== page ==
Friday

9th Dec 2022

Brexit delay, snap elections? Fresh chaos erupts in UK

  • British prime minister Boris Johnson (r) with EU leaders at a summit in France last weekend (Photo: consilium.europa.eu)

British MPs will vote on Wednesday (4 September) whether to delay Brexit once again, but the government aims to call an election to stop them.

The motion up for Wednesday's vote says Britain should ask the EU to postpone Brexit day from 31 October to 31 January 2020, unless MPs back a new withdrawal deal or a no-deal exit before the end of October.

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The new vote comes after opposition MPs together with 21 rebels from the ruling Conservative party defeated prime minister Boris Johnson's plan to stop parliament having a say on Brexit, by 328 votes to 321 on Tuesday evening.

Johnson reacted by promising to call an election on 15 October in the hope of winning a popular mandate to leave on 31 October no matter what.

He also punished his rebels, which included senior figures such as former finance minister Philip Hammond and former law lord David Gauke, by expelling them from the Tory party.

The prime minister said he would "never" ask the EU for another delay because that would "hand control of the negotiations to the EU".

"The people of this country will have to choose," he said.

Conservative peers in the House of Lords also pledged to table scores of amendments to the Brexit delay motion in order to filibuster its final adoption.

But opposition leader Jeremy Corbyn said parliament would fight Johnson on his snap election call, which requires a two-thirds majority, unless the Brexit delay bill was passed first.

"Get the bill through first in order to take no-deal off the table," Corbyn said.

Some Tory rebels later went on air to criticise Johnson's handling of the situation.

The party had "been taken over by a rather knockabout sort of character [Johnson], who's got this bizarre crash-it-through philosophy ... a cabinet which is the most rightwing cabinet any Conservative party has ever produced," Ken Clarke, who had been a Tory MP until Tuesday, told the BBC.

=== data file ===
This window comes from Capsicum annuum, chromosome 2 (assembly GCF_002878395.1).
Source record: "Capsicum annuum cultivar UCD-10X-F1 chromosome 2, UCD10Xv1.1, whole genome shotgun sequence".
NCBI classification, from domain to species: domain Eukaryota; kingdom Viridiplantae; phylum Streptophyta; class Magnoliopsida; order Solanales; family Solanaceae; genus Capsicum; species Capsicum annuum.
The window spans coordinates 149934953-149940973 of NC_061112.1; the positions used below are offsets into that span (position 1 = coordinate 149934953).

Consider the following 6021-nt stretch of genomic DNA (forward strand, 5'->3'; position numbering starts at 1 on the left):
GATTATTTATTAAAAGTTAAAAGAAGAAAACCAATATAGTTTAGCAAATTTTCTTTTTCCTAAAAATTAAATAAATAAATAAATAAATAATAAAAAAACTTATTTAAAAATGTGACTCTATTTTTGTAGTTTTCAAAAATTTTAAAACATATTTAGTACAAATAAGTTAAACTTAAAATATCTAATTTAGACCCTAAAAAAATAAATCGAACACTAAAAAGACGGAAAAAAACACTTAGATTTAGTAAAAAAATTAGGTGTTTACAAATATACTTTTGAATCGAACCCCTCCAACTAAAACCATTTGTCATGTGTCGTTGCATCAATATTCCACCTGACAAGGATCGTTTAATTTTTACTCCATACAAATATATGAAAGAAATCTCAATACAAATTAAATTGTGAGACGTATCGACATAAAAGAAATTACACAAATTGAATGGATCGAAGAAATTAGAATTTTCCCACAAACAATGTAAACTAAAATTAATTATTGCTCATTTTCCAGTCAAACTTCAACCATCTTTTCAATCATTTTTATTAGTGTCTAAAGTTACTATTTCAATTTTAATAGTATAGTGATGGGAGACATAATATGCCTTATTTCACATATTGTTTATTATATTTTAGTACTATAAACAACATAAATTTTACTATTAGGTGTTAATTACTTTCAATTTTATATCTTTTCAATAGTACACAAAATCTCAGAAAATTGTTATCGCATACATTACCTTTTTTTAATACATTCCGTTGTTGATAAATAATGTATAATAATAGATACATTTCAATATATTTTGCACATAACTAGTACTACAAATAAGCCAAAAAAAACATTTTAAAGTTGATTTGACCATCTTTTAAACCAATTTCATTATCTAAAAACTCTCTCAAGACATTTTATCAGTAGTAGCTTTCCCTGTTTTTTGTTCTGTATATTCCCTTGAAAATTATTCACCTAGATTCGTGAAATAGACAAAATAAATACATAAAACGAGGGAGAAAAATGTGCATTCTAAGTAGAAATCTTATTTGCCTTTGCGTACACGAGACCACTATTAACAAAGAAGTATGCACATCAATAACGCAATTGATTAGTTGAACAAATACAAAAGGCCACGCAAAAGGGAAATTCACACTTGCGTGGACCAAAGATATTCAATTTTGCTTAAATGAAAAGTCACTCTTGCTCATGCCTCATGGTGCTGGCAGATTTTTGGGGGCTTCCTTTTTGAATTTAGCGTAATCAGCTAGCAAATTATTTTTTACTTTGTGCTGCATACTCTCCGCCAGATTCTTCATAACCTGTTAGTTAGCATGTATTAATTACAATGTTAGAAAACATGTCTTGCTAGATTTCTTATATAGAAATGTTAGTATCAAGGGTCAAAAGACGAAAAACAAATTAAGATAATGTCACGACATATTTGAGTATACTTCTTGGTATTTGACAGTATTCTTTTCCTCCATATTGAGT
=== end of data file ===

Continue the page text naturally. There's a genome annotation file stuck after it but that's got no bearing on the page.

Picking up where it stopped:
But Johnson loyalists are calling the delay motion a "shameful document" that could cause a "permanent cancellation of Brexit".

Johnson will be back in parliament at noon for his first-ever prime minister's questions ahead of the voting.

His finance minister, Sajid Javid, will, the same day, reveal a new budget for 2020-2021.

The government had earlier promised to spend £6.2bn [€6.8bn] to cushion the blow of a no-deal exit.

But a new report by Unctad, the UN's trade agency, out on Tuesday said a crash-out would cost the UK $16bn [€15bn] in lost EU sales due to higher tariffs alone.

And it added that "these losses would be much greater because of non-tariff measures, border controls, and consequent disruption of existing UK-EU production networks".

For its part, the EU aims to unveil its no-deal emergency plans in Brussels also on Wednesday.

These are to include payments from the European Solidarity Fund, normally reserved for natural disasters, and from the European Globalisation Adjustment Fund, according to a document seen by the Reuters news agency.

They will also include "flexible solutions" on letting EU countries pay out state aid to stricken companies.

Irish reaction

The Irish finance minister Paschal Donohoe indicated on Tuesday that the EU might not accept a new 31 January deadline and might push for a longer extension instead.

"The European Council and the European Commission have said that were another extension to be looked for, there would have to be a very significant political rationale for it and it is yet to be seen what that rationale would be," he told Irish broadcaster RTE.

The US vice-president, Mike Pence, who was in Dublin at the time, said he was "confident that if both parties [the EU and UK] will come to the table and negotiate in good faith we truly believe that by the end of October a deadline can be met with Brexit".

Johnson is due to meet Irish leader Leo Varadkar next week to discuss ways to keep open the Irish border while ditching EU customs rules - the main sticking point in previous Brexit agreements.

But Varadkar quashed the idea that he might do a side-deal with Johnson, bypassing EU concerns.

"We don't negotiate bilaterally," Varadkar said.

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